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6 Killed, 40 Wounded in Mideast Clashes

April 20, 2003

GAZA CITY, Gaza Strip (AP) _ Israeli troops swept into the Gaza Strip’s Rafah refugee camp early Sunday, destroying tunnels and blowing up a militant’s house in one of the largest raids in 30 months of fighting. At least five Palestinians and one soldier were killed.

Palestinians retaliated by firing three Qassam rockets at the Israeli town of Sderot, Mayor Pinchas Yosef Cohen said.

One of the missiles landed on a building in the center of the town, wounding at least one woman and setting the structure on fire. Townspeople were evacuated from their homes, Cohen said.

In the West Bank city of Nablus on Saturday, an Associated Press Television News cameraman was shot and killed during a clash between Israeli forces and Palestinians.

The violence came as Palestinian leaders continued to argue over the makeup of a new Cabinet under premier-designate Mahmoud Abbas. The United States and other powers have said they will present a new Mideast peace plan once the government takes office.

At least 40 Palestinians were wounded by Israeli troops during the raid on the Rafah refugee camp on the Egypt-Gaza border, witnesses said. A 15-year-old boy, three men in their 20s and a policeman were killed, Palestinian doctors said.

One soldier was killed and three others were wounded by a sniper, the army said in a statement.

Israeli forces penetrated Rafah from three directions, using more than 35 tanks and armored personnel carriers, bulldozers and jeeps. Five attack helicopters circled above, flashing spotlights above the crowded camp, where approximately 60,000 live.

``I was sitting outside with some friends playing cards when suddenly we came under fire,″ said Marwan Khatib, 39. ``Bullets hit the wall next to us and tanks were coming toward us very fast.″

The Israeli military said soldiers destroyed two tunnels used for smuggling weapons under the Gaza-Egypt border and blew up the house of local Hamas leader Mahmoud Abu Shamala.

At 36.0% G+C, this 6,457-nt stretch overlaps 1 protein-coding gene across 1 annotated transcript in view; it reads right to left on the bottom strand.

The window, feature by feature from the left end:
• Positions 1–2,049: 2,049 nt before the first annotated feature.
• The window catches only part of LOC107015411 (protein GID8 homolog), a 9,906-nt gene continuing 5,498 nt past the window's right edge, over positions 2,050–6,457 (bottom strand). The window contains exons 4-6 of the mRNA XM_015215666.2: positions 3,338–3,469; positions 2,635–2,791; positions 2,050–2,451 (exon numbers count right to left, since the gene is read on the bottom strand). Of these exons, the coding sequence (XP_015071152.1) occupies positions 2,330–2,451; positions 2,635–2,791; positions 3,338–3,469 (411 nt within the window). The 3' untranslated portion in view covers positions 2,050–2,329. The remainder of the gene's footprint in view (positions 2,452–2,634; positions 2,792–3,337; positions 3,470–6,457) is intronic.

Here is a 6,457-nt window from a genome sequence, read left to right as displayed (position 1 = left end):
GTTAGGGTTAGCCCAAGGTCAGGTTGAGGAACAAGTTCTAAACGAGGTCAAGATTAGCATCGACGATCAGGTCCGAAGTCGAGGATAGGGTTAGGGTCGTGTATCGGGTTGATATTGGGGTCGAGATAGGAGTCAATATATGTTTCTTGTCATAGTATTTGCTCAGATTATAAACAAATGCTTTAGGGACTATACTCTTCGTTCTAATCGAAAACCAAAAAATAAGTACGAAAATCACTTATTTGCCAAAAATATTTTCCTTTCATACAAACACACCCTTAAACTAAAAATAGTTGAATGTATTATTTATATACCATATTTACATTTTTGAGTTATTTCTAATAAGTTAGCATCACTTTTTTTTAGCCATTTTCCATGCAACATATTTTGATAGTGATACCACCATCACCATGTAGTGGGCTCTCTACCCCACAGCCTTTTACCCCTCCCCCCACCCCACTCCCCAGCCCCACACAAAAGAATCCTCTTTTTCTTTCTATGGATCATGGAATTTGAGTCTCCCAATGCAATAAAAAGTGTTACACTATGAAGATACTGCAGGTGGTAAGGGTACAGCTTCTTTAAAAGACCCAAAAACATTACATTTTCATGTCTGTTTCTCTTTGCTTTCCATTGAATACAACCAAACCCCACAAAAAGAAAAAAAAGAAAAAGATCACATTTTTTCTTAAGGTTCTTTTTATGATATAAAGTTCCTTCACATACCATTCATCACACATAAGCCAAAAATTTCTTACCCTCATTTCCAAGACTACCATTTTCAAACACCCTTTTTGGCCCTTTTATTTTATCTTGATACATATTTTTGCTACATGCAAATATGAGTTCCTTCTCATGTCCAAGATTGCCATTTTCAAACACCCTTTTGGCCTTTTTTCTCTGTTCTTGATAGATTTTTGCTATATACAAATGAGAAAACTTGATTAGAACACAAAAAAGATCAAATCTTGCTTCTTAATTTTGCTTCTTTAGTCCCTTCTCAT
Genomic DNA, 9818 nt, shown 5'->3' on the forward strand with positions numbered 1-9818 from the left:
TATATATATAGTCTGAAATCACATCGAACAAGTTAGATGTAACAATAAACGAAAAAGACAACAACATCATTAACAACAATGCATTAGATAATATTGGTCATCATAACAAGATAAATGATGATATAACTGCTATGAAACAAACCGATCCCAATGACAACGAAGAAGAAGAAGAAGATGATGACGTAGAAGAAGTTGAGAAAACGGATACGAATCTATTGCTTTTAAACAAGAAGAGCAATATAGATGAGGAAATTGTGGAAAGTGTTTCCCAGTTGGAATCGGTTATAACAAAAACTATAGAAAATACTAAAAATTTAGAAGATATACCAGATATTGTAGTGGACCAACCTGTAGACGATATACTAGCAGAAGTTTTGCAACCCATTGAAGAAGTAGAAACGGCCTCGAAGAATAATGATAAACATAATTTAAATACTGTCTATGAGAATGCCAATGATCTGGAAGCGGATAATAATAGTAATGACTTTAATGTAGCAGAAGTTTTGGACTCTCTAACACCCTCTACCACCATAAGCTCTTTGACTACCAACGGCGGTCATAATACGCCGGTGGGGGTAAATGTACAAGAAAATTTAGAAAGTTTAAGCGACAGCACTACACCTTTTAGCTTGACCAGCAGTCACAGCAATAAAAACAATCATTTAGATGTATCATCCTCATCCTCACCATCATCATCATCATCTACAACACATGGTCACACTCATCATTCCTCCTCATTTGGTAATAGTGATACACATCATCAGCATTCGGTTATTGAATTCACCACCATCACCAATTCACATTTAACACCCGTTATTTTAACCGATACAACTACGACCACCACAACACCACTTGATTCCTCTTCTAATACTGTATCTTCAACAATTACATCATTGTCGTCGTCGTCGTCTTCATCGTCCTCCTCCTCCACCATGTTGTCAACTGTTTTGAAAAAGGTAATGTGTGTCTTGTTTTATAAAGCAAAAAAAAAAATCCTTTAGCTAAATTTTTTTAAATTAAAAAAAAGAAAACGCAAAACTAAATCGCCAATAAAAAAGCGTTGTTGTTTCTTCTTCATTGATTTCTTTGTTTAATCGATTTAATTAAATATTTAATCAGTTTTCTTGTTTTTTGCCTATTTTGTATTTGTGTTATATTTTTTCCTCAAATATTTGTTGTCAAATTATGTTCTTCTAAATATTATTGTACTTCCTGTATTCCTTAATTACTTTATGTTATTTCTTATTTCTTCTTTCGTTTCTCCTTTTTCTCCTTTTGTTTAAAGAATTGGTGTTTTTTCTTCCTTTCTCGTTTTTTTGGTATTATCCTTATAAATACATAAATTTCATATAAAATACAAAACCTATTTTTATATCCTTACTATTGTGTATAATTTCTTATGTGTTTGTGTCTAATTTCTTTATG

In a written statement, the military said Palestinians attacked the Israelis with firearms, explosives and anti-tank rockets. The soldiers returned fire and hit some of the gunmen, it said.

The Israelis pulled out before daybreak, the statement said.

Rafah has been a flashpoint of tensions between Israeli troops and Palestinians. Recently foreign peace activists have set up protest camps to try to block military incursions. One American peace activist has been killed and a British demonstrator seriously wounded in the confrontations.

The operation in the refugee camp came hours after clashes in the West Bank city of Nablus. APTN cameraman Nazeh Darwazeh, 43, was killed and 17 other people were wounded.

Doctors said Darwazeh died of a bullet wound to the head. Palestinian witnesses said he was shot by an Israeli soldier, while the military said there were exchanges of gunfire in the area and that it was not clear who was responsible for his death.

Darwazeh was filming clashes between Israeli troops and Palestinians in Nablus. In one frame of video footage, an armored vehicle is shown stuck at the top of a flight of steps in an alley, its front touching the wall of a house.

Footage shows a man with a rifle in green combat fatigues kneeling down between the armored personnel carrier and the wall of the house at the top of the alley. Witnesses identified the man as an Israeli soldier.

Three different sequences _ taken by Reuters, by local Nablus TV and by Darwazeh himself _ suggest it was this man who fired the shot that killed Darwazeh; it remains unclear, however, whether he had been aiming at the journalists and whether shots had been fired at the tank from down the steps.

Video footage taken by a Reuters cameraman showed several young Palestinian men running up the alley toward the tank and throwing stones at the vehicle.

Darwazeh had worked for APTN for two years and leaves a wife and five children.

The clashes came amid efforts to end violence and resume peace talks. Those are widely believed to depend on the success of reforms currently underway in the Palestinian Authority, especially the appointment of a prime minister to take over some powers from Palestinian leader Yasser Arafat.

Abbas stormed out of a meeting with Arafat and top aides to name a new Cabinet, a key requirement toward unveiling the so-called ``road map″ peace plan to end violence and establish a Palestinian state.

Abbas and Arafat have been at odds over the role of former Gaza security chief Mohammed Dahlan. Abbas tapped him to be minister of state for internal affairs, giving him some control over security matters.

A dispute erupted Saturday when leaders of Fatah, Arafat’s political movement, said Dahlan could have any job not dealing with security, according to a senior Palestinian official.

After about an hour of discussions, Abbas left the meeting and threatened to resign unless his choices were accepted, the official said.

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